Throughout history, Scotsmen have gone to war led by a Pipe Major playing his Great Bagpipe. His job was to help his unit mates to understand, in the chaos of the battlefield, where they were supposed to be and stay together.
Sometimes the pipe major was used to deceive and confuse the enemy regarding the unit’s whereabouts, and occasionally he would just play out loud to annoy the enemy.
Bonus fact 1: Bagpipes have been used in battle since the 13th century until World War I when the casualty rate of Pipe Majors soared.
Bonus fact 2: Despite the abovementioned, the Pipe Major was reintroduced in WW2 in the Battle of El Alamein (1943.) Losses among the pipers were high, so the Bagpipe was decommissioned for good…. almost.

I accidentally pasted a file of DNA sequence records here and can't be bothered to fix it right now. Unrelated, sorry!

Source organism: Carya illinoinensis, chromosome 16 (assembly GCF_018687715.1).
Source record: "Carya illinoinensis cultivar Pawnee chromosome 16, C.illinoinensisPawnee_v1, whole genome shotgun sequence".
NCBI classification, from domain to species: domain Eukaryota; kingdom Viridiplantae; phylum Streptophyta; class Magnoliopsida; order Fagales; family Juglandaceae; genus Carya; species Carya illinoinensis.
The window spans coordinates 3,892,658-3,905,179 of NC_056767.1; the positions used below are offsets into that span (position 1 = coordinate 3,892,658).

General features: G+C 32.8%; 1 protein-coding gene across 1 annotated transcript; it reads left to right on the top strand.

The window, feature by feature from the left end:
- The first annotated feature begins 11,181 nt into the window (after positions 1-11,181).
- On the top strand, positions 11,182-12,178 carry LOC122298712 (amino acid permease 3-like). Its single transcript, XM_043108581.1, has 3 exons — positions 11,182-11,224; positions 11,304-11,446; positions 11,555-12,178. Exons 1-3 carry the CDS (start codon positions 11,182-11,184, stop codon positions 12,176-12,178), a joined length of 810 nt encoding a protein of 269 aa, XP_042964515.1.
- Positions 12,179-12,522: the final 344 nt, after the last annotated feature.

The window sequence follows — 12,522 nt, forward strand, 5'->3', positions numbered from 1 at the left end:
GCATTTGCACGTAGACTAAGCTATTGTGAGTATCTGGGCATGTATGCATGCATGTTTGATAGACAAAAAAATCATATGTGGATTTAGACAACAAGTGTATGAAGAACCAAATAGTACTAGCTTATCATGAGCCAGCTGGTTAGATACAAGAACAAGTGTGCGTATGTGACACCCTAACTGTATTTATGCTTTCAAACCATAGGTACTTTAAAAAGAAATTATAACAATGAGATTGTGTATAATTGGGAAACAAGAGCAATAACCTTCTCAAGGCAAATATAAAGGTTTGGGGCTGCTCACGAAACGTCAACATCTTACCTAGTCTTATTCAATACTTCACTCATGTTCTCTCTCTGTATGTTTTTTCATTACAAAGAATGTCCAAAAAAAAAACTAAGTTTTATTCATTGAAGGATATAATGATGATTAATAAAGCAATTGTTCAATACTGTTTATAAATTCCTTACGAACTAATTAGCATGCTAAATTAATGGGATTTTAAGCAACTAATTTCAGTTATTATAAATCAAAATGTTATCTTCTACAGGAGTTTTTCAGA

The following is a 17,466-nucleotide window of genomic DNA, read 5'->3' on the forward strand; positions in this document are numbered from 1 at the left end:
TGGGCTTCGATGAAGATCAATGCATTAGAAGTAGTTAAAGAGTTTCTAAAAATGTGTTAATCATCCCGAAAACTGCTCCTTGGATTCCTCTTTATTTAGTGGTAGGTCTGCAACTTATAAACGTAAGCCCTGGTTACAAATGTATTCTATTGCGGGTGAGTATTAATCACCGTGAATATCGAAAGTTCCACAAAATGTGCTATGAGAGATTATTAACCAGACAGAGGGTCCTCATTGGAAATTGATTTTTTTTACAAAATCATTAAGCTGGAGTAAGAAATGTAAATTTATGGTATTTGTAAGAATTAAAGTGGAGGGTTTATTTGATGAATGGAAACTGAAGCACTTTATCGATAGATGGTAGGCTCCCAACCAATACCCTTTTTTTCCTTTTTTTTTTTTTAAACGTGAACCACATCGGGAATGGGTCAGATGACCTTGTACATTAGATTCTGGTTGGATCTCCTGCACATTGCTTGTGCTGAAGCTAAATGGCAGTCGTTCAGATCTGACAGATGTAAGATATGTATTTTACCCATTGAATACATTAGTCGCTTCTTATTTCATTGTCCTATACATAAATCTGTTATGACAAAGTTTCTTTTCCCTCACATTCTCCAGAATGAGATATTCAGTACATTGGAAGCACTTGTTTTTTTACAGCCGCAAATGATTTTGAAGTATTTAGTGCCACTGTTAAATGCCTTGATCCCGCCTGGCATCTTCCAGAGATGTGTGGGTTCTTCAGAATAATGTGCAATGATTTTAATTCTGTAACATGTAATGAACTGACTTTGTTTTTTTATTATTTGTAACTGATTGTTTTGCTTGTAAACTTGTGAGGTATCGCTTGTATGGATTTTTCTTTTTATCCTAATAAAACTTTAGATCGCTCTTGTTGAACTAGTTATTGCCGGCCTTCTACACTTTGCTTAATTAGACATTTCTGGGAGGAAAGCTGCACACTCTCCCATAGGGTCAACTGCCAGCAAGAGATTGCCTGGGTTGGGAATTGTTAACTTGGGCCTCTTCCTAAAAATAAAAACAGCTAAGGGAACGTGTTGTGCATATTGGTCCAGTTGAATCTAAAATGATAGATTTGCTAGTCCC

On D-day, 1944, the personal piper of Lord Lovat, request to paly in battle was approved. He marched up and down the beach playing his pipes under fire for the 1st Special Service Brigade.
The final use of the pipes in combat was in 1967 when Her Majesty’s forces stormed a rebel-held Crater during the Aden Emergency.
Bonus Fact 3: Though the bagpipe is associated with Celtic culture, it appears to have originated in the middle east. It is even mentioned in the Jewish Talmud text as an instrument played in the Temple in Jerusalem.